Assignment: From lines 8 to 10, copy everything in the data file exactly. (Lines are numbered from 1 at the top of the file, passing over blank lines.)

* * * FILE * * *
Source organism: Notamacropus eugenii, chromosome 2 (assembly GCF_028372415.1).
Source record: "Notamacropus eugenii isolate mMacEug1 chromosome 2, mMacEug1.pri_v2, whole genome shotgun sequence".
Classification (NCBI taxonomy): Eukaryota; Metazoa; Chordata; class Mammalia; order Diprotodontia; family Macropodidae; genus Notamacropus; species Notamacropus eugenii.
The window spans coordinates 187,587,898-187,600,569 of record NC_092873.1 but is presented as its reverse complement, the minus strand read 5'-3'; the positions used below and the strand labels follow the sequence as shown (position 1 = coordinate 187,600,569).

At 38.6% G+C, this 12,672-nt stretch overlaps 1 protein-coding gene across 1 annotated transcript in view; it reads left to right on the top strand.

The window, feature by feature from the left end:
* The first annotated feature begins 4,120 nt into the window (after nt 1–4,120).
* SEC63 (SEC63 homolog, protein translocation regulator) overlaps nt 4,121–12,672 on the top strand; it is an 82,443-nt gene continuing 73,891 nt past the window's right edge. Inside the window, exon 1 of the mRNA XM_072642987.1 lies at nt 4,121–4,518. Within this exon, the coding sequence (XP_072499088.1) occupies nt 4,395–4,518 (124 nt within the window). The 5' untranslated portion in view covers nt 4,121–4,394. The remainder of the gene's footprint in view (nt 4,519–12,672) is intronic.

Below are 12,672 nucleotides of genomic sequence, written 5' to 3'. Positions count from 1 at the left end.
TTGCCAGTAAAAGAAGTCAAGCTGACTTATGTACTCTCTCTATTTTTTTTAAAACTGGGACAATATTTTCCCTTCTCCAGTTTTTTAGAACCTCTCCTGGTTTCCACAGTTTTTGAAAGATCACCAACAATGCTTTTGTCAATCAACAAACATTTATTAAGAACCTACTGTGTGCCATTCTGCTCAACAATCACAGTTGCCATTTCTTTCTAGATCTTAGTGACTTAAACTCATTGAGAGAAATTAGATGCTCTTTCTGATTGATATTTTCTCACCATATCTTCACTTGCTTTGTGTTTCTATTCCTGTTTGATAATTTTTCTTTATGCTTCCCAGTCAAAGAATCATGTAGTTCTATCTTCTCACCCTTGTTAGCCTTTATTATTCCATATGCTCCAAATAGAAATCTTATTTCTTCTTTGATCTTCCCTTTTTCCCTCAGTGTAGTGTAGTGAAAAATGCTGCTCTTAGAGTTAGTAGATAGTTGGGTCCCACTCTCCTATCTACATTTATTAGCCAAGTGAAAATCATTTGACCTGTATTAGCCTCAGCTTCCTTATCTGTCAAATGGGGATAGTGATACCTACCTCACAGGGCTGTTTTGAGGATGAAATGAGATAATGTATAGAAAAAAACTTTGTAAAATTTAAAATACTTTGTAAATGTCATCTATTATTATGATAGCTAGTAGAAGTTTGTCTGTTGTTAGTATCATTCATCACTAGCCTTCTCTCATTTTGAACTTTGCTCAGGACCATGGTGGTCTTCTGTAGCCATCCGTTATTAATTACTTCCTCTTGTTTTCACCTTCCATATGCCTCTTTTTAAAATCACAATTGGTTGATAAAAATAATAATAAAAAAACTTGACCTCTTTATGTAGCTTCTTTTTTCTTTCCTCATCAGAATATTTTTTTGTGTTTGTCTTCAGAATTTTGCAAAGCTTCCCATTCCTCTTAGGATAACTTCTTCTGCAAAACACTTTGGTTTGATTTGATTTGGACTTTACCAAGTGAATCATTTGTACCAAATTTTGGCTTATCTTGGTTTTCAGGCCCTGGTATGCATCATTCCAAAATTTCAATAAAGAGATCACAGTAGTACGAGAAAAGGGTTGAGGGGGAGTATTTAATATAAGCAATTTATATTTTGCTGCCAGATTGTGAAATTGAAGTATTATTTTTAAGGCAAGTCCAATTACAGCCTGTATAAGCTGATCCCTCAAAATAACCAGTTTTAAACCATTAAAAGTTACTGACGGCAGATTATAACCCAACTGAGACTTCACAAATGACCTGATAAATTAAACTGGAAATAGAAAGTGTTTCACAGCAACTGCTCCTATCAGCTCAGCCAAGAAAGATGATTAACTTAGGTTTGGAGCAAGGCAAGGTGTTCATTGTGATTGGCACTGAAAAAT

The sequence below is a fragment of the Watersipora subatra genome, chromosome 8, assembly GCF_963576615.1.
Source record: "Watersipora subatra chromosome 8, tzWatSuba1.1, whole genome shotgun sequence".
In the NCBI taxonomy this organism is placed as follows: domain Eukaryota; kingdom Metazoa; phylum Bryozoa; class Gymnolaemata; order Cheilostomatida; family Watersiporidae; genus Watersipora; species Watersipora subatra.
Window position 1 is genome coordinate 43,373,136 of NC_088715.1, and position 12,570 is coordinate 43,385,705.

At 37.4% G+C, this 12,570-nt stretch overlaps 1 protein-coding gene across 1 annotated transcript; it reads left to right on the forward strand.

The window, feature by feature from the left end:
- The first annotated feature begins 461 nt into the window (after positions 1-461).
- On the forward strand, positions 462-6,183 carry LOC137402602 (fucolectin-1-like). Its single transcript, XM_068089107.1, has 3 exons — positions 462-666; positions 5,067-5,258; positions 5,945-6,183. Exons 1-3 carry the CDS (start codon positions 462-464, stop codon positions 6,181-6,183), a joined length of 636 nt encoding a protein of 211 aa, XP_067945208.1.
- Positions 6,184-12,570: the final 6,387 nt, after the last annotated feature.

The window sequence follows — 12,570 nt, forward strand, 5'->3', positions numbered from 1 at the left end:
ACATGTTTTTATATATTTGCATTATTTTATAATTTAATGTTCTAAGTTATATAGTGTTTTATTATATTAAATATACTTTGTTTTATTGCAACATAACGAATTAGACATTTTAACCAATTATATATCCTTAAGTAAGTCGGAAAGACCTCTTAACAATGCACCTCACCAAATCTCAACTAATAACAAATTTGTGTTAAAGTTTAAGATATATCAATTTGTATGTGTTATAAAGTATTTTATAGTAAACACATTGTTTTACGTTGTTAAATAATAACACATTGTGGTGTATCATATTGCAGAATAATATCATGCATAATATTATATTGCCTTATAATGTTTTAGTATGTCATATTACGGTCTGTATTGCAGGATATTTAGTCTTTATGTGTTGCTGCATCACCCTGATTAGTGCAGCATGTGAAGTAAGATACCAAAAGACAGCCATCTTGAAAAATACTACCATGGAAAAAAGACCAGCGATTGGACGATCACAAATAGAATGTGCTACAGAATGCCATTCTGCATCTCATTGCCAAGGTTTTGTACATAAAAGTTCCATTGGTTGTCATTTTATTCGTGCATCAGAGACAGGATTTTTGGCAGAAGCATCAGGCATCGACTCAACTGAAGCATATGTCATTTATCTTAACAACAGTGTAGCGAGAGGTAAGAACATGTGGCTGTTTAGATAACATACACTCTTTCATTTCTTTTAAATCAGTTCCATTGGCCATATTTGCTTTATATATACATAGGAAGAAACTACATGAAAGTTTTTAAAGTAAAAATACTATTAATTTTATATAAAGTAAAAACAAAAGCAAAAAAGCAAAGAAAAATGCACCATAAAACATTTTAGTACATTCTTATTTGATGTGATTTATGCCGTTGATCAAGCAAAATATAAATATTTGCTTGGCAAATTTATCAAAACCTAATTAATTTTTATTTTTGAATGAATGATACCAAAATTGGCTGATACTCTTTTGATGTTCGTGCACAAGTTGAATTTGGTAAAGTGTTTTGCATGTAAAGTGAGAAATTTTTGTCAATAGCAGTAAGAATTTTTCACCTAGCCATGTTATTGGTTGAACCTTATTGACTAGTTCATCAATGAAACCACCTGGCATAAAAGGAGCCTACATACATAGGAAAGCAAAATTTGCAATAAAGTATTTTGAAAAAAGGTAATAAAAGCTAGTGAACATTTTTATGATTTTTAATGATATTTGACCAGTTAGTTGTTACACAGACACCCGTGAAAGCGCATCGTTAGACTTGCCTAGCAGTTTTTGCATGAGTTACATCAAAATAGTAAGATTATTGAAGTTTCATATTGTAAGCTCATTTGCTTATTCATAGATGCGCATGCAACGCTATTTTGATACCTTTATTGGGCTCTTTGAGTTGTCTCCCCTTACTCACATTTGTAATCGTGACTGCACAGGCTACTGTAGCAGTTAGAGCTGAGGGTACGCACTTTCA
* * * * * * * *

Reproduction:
* SEC63 (SEC63 homolog, protein translocation regulator) overlaps nt 4,121–12,672 on the top strand; it is an 82,443-nt gene continuing 73,891 nt past the window's right edge. Inside the window, exon 1 of the mRNA XM_072642987.1 lies at nt 4,121–4,518. Within this exon, the coding sequence (XP_072499088.1) occupies nt 4,395–4,518 (124 nt within the window). The 5' untranslated portion in view covers nt 4,121–4,394. The remainder of the gene's footprint in view (nt 4,519–12,672) is intronic.

Below are 12,672 nucleotides of genomic sequence, written 5' to 3'. Positions count from 1 at the left end.
TTGCCAGTAAAAGAAGTCAAGCTGACTTATGTACTCTCTCTATTTTTTTTAAAACTGGGACAATATTTTCCCTTCTCCAGTTTTTTAGAACCTCTCCTGGTTTCCACAGTTTTTGAAAGATCACCAACAATGCTTTTGTCAATCAACAAACATTTATTAAGAACCTACTGTGTGCCATTCTGCTCAACAATCACAGTTGCCATTTCTTTCTAGATCTTAGTGACTTAAACTCATTGAGAGAAATTAGATGCTCTTTCTGATTGATATTTTCTCACCATATCTTCACTTGCTTTGTGTTTCTATTCCTGTTTGATAATTTTTCTTTATGCTTCCCAGTCAAAGAATCATGTAGTTCTATCTTCTCACCCTTGTTAGCCTTTATTATTCCATATGCTCCAAATAGAAATCTTATTTCTTCTTTGATCTTCCCTTTTTCCCTCAGTGTAGTGTAGTGAAAAATGCTGCTCTTAGAGTTAGTAGATAGTTGGGTCCCACTCTCCTATCTACATTTATTAGCCAAGTGAAAATCATTTGACCTGTATTAGCCTCAGCTTCCTTATCTGTCAAATGGGGATAGTGATACCTACCTCACAGGGCTGTTTTGAGGATGAAATGAGATAATGTATAGAAAAAAACTTTGTAAAATTTAAAATACTTTGTAAATGTCATCTATTATTATGATAGCTAGTAGAAGTTTGTCTGTTGTTAGTATCATTCATCACTAGCCTTCTCTCATTTTGAACTTTGCTCAGGACCATGGTGGTCTTCTGTAGCCATCCGTTATTAATTACTTCCTCTTGTTTTCACCTTCCATATGCCTCTTTTTAAAATCACAATTGGTTGATAAAAATAATAATAAAAAAACTTGACCTCTTTATGTAGCTTCTTTTTTCTTTCCTCATCAGAATATTTTTTTGTGTTTGTCTTCAGAATTTTGCAAAGCTTCCCATTCCTCTTAGGATAACTTCTTCTGCAAAACACTTTGGTTTGATTTGATTTGGACTTTACCAAGTGAATCATTTGTACCAAATTTTGGCTTATCTTGGTTTTCAGGCCCTGGTATGCATCATTCCAAAATTTCAATAAAGAGATCACAGTAGTACGAGAAAAGGGTTGAGGGGGAGTATTTAATATAAGCAATTTATATTTTGCTGCCAGATTGTGAAATTGAAGTATTATTTTTAAGGCAAGTCCAATTACAGCCTGTATAAGCTGATCCCTCAAAATAACCAGTTTTAAACCATTAAAAGTTACTGACGGCAGATTATAACCCAACTGAGACTTCACAAATGACCTGATAAATTAAACTGGAAATAGAAAGTGTTTCACAGCAACTGCTCCTATCAGCTCAGCCAAGAAAGATGATTAACTTAGGTTTGGAGCAAGGCAAGGTGTTCATTGTGATTGGCACTGAAAAAT